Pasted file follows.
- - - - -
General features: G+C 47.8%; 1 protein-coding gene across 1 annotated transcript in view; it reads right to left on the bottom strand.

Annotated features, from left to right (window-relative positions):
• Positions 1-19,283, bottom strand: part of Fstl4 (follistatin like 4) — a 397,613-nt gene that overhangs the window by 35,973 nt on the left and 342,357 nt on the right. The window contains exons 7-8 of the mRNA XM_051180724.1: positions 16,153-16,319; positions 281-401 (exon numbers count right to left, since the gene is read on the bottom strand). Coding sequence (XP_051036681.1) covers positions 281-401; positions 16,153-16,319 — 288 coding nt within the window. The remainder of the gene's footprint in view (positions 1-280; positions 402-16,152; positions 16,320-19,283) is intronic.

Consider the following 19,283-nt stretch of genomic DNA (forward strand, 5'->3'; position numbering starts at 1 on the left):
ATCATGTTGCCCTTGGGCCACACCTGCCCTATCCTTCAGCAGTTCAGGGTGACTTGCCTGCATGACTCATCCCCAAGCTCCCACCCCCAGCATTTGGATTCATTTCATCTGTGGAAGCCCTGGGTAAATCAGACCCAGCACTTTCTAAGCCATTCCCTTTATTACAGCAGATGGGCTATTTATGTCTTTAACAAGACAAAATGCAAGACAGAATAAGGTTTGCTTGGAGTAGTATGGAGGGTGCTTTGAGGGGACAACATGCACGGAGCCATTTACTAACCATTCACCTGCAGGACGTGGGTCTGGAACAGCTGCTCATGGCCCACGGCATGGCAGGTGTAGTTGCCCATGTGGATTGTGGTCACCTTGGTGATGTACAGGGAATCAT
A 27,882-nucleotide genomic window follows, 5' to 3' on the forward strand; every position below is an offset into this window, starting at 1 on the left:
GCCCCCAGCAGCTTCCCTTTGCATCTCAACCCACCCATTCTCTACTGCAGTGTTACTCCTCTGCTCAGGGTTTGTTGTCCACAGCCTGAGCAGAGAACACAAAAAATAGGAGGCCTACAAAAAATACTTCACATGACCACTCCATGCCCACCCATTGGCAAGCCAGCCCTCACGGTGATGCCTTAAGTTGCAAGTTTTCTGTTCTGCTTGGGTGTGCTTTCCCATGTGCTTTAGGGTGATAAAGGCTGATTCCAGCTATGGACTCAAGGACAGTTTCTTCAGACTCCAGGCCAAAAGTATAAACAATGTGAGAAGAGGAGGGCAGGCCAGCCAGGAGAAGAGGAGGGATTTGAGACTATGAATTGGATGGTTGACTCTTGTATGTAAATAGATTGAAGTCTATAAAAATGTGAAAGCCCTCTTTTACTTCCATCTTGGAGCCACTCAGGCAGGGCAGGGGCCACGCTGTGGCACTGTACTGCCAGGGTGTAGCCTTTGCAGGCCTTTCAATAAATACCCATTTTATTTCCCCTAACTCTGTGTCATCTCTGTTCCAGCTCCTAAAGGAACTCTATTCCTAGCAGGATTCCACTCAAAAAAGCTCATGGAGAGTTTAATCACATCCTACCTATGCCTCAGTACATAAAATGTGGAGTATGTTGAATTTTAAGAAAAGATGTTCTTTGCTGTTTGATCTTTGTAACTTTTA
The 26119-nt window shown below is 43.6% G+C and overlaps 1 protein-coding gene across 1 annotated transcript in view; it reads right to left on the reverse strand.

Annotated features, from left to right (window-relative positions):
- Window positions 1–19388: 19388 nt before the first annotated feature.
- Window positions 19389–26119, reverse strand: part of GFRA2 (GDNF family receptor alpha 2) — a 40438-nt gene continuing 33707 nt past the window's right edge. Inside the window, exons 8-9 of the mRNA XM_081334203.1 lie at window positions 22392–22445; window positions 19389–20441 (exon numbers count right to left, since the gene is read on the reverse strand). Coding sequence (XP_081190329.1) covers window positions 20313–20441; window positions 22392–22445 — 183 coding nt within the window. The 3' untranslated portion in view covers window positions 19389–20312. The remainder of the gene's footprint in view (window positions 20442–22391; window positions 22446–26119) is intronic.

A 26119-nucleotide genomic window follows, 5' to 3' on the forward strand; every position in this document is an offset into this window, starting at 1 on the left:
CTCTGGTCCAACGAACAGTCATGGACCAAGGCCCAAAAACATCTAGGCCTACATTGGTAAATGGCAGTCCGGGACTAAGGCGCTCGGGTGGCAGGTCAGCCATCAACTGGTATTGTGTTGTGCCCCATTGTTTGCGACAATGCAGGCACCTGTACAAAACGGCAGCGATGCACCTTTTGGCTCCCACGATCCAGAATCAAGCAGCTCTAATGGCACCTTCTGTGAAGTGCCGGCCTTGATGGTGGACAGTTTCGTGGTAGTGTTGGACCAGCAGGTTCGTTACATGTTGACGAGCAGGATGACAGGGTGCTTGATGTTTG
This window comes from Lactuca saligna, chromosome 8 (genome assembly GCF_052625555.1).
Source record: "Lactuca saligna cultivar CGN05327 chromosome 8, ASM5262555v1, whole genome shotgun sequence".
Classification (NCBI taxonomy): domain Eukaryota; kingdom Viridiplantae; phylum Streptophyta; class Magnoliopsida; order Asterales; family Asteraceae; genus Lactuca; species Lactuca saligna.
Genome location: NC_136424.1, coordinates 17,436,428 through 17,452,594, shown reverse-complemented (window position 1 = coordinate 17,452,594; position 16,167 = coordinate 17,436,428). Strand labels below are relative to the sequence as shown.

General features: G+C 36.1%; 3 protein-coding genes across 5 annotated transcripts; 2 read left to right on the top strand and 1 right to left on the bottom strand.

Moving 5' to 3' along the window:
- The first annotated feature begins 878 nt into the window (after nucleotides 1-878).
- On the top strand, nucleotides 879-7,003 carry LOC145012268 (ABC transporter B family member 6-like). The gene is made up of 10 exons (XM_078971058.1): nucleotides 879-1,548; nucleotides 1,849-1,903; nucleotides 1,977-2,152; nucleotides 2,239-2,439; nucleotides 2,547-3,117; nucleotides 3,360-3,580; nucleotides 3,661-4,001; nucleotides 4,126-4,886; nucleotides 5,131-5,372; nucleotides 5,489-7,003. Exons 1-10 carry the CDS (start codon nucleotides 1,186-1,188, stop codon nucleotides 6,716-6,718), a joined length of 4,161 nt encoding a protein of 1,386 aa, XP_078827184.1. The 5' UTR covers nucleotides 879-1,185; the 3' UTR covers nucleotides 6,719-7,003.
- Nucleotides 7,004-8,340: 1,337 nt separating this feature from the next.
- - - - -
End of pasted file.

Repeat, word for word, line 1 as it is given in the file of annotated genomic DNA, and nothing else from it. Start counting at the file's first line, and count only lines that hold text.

General features: G+C 47.8%; 1 protein-coding gene across 1 annotated transcript in view; it reads right to left on the bottom strand.